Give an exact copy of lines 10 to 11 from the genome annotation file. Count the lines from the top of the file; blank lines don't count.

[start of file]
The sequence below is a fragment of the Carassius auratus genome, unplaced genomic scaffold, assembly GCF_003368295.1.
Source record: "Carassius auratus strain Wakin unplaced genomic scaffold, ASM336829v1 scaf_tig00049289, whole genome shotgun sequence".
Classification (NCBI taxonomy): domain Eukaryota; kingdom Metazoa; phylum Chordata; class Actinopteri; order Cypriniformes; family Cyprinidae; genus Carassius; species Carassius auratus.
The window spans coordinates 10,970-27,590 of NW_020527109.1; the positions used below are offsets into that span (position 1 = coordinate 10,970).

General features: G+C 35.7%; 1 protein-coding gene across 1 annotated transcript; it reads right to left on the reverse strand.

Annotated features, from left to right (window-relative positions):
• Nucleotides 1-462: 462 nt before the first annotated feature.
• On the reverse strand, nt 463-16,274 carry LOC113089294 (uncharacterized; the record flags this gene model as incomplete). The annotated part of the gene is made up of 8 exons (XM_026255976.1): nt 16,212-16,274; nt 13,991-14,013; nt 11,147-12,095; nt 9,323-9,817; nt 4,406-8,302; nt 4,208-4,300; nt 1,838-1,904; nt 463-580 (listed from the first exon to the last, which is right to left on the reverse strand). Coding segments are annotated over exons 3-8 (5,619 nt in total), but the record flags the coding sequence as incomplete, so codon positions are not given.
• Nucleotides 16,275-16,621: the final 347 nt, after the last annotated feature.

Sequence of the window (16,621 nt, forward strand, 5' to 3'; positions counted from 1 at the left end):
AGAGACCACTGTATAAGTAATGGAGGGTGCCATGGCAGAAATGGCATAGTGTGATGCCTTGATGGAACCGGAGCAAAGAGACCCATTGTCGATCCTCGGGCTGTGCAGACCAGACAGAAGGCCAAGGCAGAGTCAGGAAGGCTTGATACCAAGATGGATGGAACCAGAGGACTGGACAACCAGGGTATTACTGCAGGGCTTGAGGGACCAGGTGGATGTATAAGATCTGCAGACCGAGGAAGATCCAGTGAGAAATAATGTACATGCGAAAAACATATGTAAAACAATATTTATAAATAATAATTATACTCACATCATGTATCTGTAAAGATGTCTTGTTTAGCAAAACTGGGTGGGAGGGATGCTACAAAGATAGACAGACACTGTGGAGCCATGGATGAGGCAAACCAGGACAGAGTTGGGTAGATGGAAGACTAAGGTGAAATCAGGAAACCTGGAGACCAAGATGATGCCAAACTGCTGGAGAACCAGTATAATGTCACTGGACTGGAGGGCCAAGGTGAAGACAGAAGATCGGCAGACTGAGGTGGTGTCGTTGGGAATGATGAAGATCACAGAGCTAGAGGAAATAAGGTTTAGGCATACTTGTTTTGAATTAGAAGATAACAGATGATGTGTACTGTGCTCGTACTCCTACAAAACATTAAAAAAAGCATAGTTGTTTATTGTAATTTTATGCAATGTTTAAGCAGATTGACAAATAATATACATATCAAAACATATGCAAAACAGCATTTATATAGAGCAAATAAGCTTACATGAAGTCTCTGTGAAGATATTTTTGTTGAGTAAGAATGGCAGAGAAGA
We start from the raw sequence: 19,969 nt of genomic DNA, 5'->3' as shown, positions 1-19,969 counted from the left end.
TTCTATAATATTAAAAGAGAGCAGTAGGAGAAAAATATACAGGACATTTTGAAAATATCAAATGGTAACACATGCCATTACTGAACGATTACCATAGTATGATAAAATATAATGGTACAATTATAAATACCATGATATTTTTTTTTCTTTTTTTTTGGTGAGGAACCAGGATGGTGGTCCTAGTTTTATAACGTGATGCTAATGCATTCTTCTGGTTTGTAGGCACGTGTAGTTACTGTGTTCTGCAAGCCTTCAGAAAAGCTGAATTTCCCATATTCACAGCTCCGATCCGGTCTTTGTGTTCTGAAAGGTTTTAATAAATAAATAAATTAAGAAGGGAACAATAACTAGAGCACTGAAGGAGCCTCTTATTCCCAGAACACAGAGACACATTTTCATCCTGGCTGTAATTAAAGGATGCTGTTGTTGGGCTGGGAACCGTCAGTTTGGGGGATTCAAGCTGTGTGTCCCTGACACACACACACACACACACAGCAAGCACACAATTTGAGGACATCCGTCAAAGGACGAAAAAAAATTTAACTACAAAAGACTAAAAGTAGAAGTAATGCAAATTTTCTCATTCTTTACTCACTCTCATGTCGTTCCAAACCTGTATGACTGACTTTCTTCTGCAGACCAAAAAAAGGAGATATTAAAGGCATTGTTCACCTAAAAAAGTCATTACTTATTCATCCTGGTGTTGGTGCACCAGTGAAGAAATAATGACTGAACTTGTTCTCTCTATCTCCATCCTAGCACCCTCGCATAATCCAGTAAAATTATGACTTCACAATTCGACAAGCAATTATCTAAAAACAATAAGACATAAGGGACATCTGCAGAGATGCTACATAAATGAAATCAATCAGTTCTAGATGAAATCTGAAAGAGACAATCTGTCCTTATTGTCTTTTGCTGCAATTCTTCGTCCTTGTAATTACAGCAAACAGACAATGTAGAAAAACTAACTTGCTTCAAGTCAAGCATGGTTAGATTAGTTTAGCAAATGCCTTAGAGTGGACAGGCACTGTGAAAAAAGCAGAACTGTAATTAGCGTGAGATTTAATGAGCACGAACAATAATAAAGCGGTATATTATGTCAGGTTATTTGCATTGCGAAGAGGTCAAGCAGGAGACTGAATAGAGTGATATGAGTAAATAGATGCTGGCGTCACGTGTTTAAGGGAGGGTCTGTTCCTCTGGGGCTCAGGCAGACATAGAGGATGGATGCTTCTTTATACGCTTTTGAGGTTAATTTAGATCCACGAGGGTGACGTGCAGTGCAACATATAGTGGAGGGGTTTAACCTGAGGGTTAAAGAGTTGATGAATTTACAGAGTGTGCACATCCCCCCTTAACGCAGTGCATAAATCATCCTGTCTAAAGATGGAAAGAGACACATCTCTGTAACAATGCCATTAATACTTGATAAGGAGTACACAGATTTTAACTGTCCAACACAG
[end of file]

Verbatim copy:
Sequence of the window (16,621 nt, forward strand, 5' to 3'; positions counted from 1 at the left end):
AGAGACCACTGTATAAGTAATGGAGGGTGCCATGGCAGAAATGGCATAGTGTGATGCCTTGATGGAACCGGAGCAAAGAGACCCATTGTCGATCCTCGGGCTGTGCAGACCAGACAGAAGGCCAAGGCAGAGTCAGGAAGGCTTGATACCAAGATGGATGGAACCAGAGGACTGGACAACCAGGGTATTACTGCAGGGCTTGAGGGACCAGGTGGATGTATAAGATCTGCAGACCGAGGAAGATCCAGTGAGAAATAATGTACATGCGAAAAACATATGTAAAACAATATTTATAAATAATAATTATACTCACATCATGTATCTGTAAAGATGTCTTGTTTAGCAAAACTGGGTGGGAGGGATGCTACAAAGATAGACAGACACTGTGGAGCCATGGATGAGGCAAACCAGGACAGAGTTGGGTAGATGGAAGACTAAGGTGAAATCAGGAAACCTGGAGACCAAGATGATGCCAAACTGCTGGAGAACCAGTATAATGTCACTGGACTGGAGGGCCAAGGTGAAGACAGAAGATCGGCAGACTGAGGTGGTGTCGTTGGGAATGATGAAGATCACAGAGCTAGAGGAAATAAGGTTTAGGCATACTTGTTTTGAATTAGAAGATAACAGATGATGTGTACTGTGCTCGTACTCCTACAAAACATTAAAAAAAGCATAGTTGTTTATTGTAATTTTATGCAATGTTTAAGCAGATTGACAAATAATATACATATCAAAACATATGCAAAACAGCATTTATATAGAGCAAATAAGCTTACATGAAGTCTCTGTGAAGATATTTTTGTTGAGTAAGAATGGCAGAGAAGA